It doesn’t mean that you miss every sporting event, never hang out with friends, or never work overtime. It starts with the heart. And your actions and thoughts will reflect the contents of your heart.

A priority is something we treat or rank as more important. Putting your spouse first above work, children, hobbies, birth family, or other responsibilities means prioritizing your spouse. It doesn’t mean we neglect work, abandon our children or don’t do the things we love. It means that we make sure our spouse knows that we value them more than we value all those other “good” things. 

Here are some ways you can demonstrate that you prioritize your spouse.

Ask Before You Make Plans

When making plans and decisions (particularly ones that affect where you spend your time, money, and energy), ask your spouse for their thoughts and opinions. This shows that you don’t want to do things that may negatively affect your spouse or marriage.

Example: Your co-workers are going out for drinks after work. You want to go. 

Prioritizing Your Spouse:

  1. Call to tell your spouse the situation.
  2. Ask how they feel about it. “What are your thoughts?”
  3. Ask how it will affect the rest of the day. “Anything happening that this will change?”
  4. Understand that turning down the offer may be the best move for your marriage.

Message Sent: Asking shows your spouse that he or she matters. Their feelings matter. How your decisions or plans affect them matters.

Pay Attention to Your Spouse’s Needs

Your husband’s or wife’s needs come first. That’s where your strongest commitment is. Be aware of how easy it is to want to help everyone else and think your spouse can handle everything themselves.

Example: It’s nearing your kids’ bedtime. They’re fussy, whiny, and being difficult. You’re having a deep, meaningful phone conversation, helping a friend.

Prioritizing Your Spouse: 

Tell your friend, “I know this is important, but it’s bedtime, and I need to jump in and help get these kids down. Let me call you back.”

Message Sent: You have your spouse’s back. Even though your friend has a pressing issue, so did your mate. You just demonstrated where your priorities lie. Jumping to help fix everyone’s problem and only helping your spouse when it’s convenient shows they aren’t the priority. We want our spouse to be the first one we support, not the last.

Consider the Impact on Your Spouse

After marriage, your life isn’t just about you. Significant changes affect you both. Be upfront with your spouse about changes and let them prepare for how it will affect them.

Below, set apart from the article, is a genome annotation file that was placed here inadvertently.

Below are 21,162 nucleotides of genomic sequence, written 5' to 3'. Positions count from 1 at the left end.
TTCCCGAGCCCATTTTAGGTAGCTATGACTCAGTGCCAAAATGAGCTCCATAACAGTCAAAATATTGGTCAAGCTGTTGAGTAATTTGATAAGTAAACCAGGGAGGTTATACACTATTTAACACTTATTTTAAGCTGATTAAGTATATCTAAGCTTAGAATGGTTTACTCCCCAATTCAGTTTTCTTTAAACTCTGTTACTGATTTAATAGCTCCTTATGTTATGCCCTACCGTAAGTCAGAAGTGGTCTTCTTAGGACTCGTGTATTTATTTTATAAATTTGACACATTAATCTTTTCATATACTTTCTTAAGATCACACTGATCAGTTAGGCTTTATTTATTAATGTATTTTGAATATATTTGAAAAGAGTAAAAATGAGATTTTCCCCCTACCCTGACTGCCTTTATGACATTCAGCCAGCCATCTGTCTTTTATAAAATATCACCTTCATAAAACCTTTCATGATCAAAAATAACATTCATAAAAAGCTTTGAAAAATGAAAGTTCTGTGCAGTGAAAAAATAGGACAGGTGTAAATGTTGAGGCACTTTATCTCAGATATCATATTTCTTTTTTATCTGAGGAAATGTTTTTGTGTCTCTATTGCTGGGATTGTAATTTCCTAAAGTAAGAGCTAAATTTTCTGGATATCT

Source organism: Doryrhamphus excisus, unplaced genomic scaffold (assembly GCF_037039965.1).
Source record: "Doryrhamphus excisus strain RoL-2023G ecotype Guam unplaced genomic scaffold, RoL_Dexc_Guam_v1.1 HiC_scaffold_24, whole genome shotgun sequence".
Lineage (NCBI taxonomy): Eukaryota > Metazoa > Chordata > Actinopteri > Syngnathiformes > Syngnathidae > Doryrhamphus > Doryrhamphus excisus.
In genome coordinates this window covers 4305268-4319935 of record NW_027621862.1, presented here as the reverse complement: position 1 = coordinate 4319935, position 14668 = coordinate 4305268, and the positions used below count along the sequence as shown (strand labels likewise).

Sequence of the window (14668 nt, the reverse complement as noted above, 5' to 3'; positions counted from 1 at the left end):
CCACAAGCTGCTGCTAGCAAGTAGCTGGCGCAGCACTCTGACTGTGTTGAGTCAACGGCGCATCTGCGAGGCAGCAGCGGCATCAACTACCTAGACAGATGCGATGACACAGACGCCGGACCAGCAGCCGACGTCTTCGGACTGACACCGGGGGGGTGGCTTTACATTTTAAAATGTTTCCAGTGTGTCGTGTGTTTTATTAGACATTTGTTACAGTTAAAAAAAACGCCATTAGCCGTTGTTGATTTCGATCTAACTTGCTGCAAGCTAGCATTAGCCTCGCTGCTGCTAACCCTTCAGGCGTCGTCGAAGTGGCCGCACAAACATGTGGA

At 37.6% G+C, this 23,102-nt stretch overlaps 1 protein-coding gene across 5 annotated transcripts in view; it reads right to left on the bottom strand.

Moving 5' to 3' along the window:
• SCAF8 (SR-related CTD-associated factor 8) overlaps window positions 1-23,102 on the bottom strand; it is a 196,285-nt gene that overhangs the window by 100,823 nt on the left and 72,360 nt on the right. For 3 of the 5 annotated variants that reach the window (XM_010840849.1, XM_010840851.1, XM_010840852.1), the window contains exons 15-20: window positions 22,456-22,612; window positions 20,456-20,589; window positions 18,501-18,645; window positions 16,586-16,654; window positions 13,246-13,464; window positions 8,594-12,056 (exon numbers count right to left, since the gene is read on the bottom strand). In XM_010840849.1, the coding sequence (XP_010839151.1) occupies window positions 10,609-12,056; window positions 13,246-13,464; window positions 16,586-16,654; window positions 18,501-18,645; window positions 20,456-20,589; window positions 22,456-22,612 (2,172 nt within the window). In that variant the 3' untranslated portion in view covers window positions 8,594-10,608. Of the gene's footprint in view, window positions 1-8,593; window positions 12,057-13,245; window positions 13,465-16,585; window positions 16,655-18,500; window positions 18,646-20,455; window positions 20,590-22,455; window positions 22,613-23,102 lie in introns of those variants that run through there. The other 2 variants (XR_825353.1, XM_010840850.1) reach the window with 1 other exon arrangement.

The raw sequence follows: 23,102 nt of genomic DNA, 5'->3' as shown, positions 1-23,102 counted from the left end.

Example: A major project will require you to work overtime and use a lot of mental energy.

Prioritizing Your Spouse: 

Address it head-on from the moment you sense this is a major time-consuming project. Tell your spouse about the overtime and potential stress. You might say, “I don’t want you to feel neglected. As soon as it’s over, we can make up for some lost time, if you know what I mean.”

Message Sent: You’ve considered the impact on your spouse and shown some vulnerability. You’ve recognized what you will lose and indicated a desire to gain it back because you’d rather be with your spouse than work all those extra hours. 

Couples experience different seasons. You may both have heavy work seasons and superactive kids’ seasons where you feel like taxicabs. Dealing with sick family members can also pull lots of time away. 

Putting your spouse first starts with a desire to see them happy, at peace, and connected. 

That’s what my daughter took away from us missing her basketball game. 

Interestingly, research shows that putting your spouse first provides the security, comfort, and stability that helps children thrive. And, when couples put each other first, it sets the stage for a fantastic relationship where each person feels loved, supported, and secure.

OTHER HELPFUL BLOGS:

We all have expectations. We expect the sun to rise and seasons to change (all in one day for those of us in Tennessee). Perhaps we expect our spouse to put their dirty clothes in the hamper. We expect the post office to deliver our mail. 

We base our expectations on personal experiences and understanding, often beginning in childhood. They are birthed from how we believe the world works. They may be rational or irrational, realistic or unrealistic. Grounded in truth or fantasy. Based on facts or opinions. Stem from our experiences and decisions.

If we aren’t careful, expectations can negatively impact our marriage. In the National Survey on Marriage in America, the National Fatherhood Initiative reported that 45% of divorced respondents said unrealistic expectations contributed to their marriage ending. That’s almost half of all divorcees surveyed.

Marriage is a partnership, and healthy couples desire what is best for each other. To know what each person needs, you’ll want to communicate often about what you expect. It won’t be a one-time conversation because expectations change with the seasons of marriage.

The first step is to identify what our expectations are. The next step is to recognize what is realistic and what isn’t.

So, what are realistic expectations?

Realistic expectations are those that can be met. You can discuss them and agree about them. Some realistic expectations require compromise. These could be expectations around household chores, sex, and finances, among others. 

Here are some examples of realistic expectations:

  • Sharing responsibilities around the house. Remember, marriage is a partnership.
  • Showing respect to each other. This is crucial and foundational.
  • Speaking kindly. Words have power. Uplift each other with words of life.
  • Saying “I love you” often. You just can’t say this too much.
  • Trusting each other. Trust is essential. If trust is broken, work to repair and heal.